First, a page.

Figure 1. Ethnographic Terminalia 2009—Philadelphia. Installation View. Photo courtesy Fiona P McDonald


Ethnographic Terminalia Curatorial Collective

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Craig Campbell
Kate Hennessy
Fiona P McDonald
Trudi Lynn Smith
Stephanie Takaragawa


Thinking through Collaboration

What is Ethnographic Terminalia?

Ethnographic Terminalia 2009—Philadelphia. Installation View. Photo courtesy Fiona P McDonald

Figure 1. Ethnographic Terminalia 2009—Philadelphia. Installation View. Photo courtesy Fiona P McDonald

Since 2009, the Ethnographic Terminalia Curatorial Collective has produced exhibitions at the creative intersection of art and anthropology. In conjunction with the annual American Anthropological Association (AAA) meeting in Philadelphia (Figure 1), New Orleans, Montréal (Figure 2) and San Francisco, the collective has engaged with the potential of collaborative methodologies through the practice of co-curation in the realization of collaborative art projects. In this article, we highlight some of the work we have exhibited that define collaborative explorations, and that suggest new possibilities for ethnographic representation and research-based artwork. We conclude this discussion with a brief description of our upcoming exhibition in November 18–22, 2013 at Chicago’s Arts Incubator in Washington Park entitled, Exhibition as Residency: Art, Anthropology, Collaboration.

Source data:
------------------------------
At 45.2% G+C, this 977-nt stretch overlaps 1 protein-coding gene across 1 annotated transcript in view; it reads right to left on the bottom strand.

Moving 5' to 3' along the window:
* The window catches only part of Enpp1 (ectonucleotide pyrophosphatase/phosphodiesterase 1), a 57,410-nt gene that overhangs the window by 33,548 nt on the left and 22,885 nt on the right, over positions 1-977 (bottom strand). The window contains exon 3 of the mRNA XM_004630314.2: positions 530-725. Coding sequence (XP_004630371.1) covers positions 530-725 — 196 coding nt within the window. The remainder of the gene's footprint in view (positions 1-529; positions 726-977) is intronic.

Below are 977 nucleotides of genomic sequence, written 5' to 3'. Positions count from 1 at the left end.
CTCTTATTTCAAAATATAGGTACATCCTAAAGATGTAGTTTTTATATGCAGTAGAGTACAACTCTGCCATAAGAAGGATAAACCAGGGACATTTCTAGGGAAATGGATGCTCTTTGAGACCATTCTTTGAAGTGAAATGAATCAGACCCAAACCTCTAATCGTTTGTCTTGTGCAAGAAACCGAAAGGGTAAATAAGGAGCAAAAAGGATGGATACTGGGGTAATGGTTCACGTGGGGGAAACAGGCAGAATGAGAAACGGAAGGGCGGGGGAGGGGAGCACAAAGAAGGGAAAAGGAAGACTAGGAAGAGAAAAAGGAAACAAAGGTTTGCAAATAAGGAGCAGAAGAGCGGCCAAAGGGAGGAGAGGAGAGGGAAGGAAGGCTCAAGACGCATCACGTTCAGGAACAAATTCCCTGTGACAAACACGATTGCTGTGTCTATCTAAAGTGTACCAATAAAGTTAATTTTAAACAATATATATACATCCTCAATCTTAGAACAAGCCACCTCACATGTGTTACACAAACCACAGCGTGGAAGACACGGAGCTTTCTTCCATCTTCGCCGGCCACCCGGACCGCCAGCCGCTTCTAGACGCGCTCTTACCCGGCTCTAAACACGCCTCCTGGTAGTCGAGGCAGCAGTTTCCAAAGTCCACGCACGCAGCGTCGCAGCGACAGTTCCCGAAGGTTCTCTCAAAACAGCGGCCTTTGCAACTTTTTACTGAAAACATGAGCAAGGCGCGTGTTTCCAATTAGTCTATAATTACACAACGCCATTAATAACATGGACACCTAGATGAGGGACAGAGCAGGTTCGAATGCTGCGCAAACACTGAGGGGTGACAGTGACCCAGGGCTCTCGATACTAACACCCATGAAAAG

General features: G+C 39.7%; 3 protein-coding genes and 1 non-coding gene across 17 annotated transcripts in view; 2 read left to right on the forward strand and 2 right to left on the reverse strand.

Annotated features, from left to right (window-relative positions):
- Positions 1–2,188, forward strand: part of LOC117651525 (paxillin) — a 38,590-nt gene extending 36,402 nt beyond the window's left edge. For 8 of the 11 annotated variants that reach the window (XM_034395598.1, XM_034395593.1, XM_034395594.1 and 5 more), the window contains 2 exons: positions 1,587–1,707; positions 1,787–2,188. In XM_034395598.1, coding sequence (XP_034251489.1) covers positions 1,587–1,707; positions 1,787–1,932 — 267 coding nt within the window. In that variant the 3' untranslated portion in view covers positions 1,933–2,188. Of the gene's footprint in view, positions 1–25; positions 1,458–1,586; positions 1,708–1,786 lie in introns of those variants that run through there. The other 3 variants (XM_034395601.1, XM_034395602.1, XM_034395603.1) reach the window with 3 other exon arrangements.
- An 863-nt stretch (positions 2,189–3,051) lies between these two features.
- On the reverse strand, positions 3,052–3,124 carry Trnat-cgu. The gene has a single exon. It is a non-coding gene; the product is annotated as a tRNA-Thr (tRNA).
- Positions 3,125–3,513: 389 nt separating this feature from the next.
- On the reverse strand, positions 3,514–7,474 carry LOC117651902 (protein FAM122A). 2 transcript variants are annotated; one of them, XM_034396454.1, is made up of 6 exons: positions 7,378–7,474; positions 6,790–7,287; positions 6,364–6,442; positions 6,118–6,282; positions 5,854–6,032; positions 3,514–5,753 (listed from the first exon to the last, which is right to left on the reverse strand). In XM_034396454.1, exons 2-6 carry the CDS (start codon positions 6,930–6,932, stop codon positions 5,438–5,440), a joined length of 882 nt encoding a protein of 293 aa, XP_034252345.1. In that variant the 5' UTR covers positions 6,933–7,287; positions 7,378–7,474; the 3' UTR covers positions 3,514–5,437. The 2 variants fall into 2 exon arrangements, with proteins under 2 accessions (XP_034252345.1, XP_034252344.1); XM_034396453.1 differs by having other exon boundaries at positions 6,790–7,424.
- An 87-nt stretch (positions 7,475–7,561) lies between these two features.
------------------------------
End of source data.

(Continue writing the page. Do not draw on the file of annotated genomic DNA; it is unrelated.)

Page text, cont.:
Curating and Collaboration